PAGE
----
Ancient Israel (the United and Divided Kingdom)


Along with the reemergence of Iron Age hierarchies and complex societies came the restoration of literacy and recursive institutions throughout the Near East. Written testimony about the social experiences and evolving world views of inhabitants survives for a number of societies. While many Ancient Near Eastern societies labored to reconstitute and to remodel themselves according to the values of the previous era, the written testimony of one society, ancient Israel, challenged traditional concepts of political legitimacy, human rights, and polytheism. Unfortunately, our knowledge of the history of ancient Israel is based largely on one source, the Old Testament. From a historical perspective this massive work contains strands of information set to writing as early as the reign of King Solomon (961-922 BC). Most of it was probably compiled, however, during the Babylonian Captivity (586-539 BC) or later. In its eventual form the Old Testament contained an historical account of the rise and fall of the United Kingdom of Israel, a body of law received by Hebrew prophets (material that was ultimately formulated into a broad based code of ethical requirements or laws known as the Pentateuch or the Torah), and the poetry and prayers of various Hebrew prophets. It is unnecessary to stress that the purpose of the Old Testament was religious. Its contents were assembled first and foremost to teach the Israelites about the covenant between the god Yahweh and themselves. According to the Old Testament, Yahweh chose the Israelites to serve as human agents to his plan of salvation. The Old Testament stresses that Yahweh was consistently faithful to his promises to the Israelites and that he expected them to remain faithful in their devotion to him in return. This much was believed and accepted as faith by the Israelites. Difficulties arise when we try to distinguish genuine historical information from matters of faith, particularly when there is little external information to corroborate the particulars of the Old Testament narrative. As we have already seen with respect to the Stele of Merneptah (1204 BC), when external source material does surface it tends to confirm the general historical outline, however minimally. Besides that document additional inscriptions, such as the Mesha and the Tel Dan Stelai, have surfaced in Dibon (Jordan) and Tel Dan. Each of these is contemporary with the Era of the Divided Kingdoms (9th century BC) and each refers to the polities of Judah and Israel as the House of David or the House of Omri, respectively. These demonstrate not only the names by which these polities were known to their neighbors, but also that the two kings, David and Omri, were historical. Both texts, in fact, recount plundering expeditions conducted by neighboring kings (Mesha the king of Moab and an unnamed king of Aram, possibly Hazael) in the territories of Israel and Judah, respectively. Apart from furnishing external corroboration for their existence, therefore, the texts provide a decidedly contrasting perspective to the narrative presented by the Old Testament.  In addition, Israel and Judah were both repeatedly mentioned as subjugated territories in the annals of the Assyrian Empire, including one inscribed relief that portrays King Jehu of Israel (c. 841-814 BC) bowing before the Assyrian King Shalmaneser III.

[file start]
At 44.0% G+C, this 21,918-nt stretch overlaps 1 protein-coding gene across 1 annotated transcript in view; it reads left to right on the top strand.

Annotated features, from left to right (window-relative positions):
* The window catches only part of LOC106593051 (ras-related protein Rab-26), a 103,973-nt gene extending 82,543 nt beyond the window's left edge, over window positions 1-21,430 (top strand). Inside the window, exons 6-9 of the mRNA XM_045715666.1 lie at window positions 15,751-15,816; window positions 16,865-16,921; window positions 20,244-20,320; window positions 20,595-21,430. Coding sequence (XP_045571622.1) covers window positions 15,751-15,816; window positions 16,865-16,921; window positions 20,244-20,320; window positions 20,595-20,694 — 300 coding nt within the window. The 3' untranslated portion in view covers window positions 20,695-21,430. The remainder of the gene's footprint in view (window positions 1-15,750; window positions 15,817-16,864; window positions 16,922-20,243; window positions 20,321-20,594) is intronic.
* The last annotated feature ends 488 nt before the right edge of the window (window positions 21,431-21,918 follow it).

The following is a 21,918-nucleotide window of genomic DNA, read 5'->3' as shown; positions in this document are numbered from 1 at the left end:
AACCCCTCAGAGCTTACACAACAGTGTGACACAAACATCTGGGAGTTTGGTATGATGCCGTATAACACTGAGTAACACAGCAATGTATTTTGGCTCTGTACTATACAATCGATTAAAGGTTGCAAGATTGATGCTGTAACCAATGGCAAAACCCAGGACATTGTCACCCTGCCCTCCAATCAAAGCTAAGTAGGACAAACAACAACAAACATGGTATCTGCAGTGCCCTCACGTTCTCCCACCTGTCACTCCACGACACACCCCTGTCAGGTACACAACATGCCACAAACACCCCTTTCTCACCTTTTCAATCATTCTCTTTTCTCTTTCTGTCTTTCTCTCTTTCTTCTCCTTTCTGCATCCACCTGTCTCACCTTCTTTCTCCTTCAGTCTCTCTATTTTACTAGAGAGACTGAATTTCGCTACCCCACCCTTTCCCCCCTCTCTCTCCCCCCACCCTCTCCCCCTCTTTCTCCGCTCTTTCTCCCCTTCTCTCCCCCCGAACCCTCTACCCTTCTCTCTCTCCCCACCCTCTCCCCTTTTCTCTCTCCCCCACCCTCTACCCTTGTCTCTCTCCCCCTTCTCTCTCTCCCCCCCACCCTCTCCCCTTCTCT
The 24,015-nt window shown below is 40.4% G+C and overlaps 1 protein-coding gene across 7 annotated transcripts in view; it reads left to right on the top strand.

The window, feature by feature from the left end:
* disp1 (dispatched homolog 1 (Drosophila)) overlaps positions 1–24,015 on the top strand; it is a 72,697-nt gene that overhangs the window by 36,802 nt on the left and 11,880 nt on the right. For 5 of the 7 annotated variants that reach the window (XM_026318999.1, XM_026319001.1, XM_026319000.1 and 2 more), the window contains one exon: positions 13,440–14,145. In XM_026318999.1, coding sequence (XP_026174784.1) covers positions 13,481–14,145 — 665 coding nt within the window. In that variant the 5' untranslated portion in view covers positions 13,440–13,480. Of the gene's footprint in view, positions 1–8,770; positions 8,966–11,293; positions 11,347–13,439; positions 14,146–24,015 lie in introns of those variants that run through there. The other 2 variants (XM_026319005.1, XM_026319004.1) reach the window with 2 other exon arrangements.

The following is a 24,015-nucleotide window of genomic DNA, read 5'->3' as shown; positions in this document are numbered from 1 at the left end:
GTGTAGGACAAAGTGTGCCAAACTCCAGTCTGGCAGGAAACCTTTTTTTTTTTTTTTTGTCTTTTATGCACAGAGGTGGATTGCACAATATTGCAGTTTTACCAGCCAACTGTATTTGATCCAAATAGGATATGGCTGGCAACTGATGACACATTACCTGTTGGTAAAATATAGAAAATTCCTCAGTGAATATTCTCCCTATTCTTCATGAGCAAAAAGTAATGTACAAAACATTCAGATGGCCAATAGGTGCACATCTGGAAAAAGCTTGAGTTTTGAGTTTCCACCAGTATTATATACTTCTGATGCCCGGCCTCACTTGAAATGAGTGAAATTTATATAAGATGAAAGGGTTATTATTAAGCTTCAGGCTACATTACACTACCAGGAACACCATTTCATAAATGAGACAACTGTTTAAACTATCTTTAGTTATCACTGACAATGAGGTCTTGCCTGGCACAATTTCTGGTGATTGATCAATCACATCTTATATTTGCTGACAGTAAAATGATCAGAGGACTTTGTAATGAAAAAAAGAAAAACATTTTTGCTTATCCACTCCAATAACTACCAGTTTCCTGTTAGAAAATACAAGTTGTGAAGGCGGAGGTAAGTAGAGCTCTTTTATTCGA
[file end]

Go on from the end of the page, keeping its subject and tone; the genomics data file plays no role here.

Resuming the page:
These points need emphasis because they help to place ancient Israel within the context of wider Iron Age Near Eastern developments. Insofar as specific details about the history of Israel and Judah are concerned, we must rely almost exclusively on the narrative of the Old Testament itself. As one scholar has observed, were it not for that document we would probably know far more about less celebrated polities such as the kingdom of Sam’al in eastern Cilicia (where several long royal inscriptions have survived) than we would about Israel or Judah. Without the benefit of the Old Testament, in other words, the place in history of Israel and Judah would be reduced to those of other tributary states that succumbed to the expansion of early Iron Age empires, alongside the Aramaeans, the Moabites, the Philistines, and the Edomites. We would know nothing, moreover, about earlier aspects of the Hebrew narrative, including the eras of the Patriarchs, the Exodus, or the Wanderings in the Wilderness.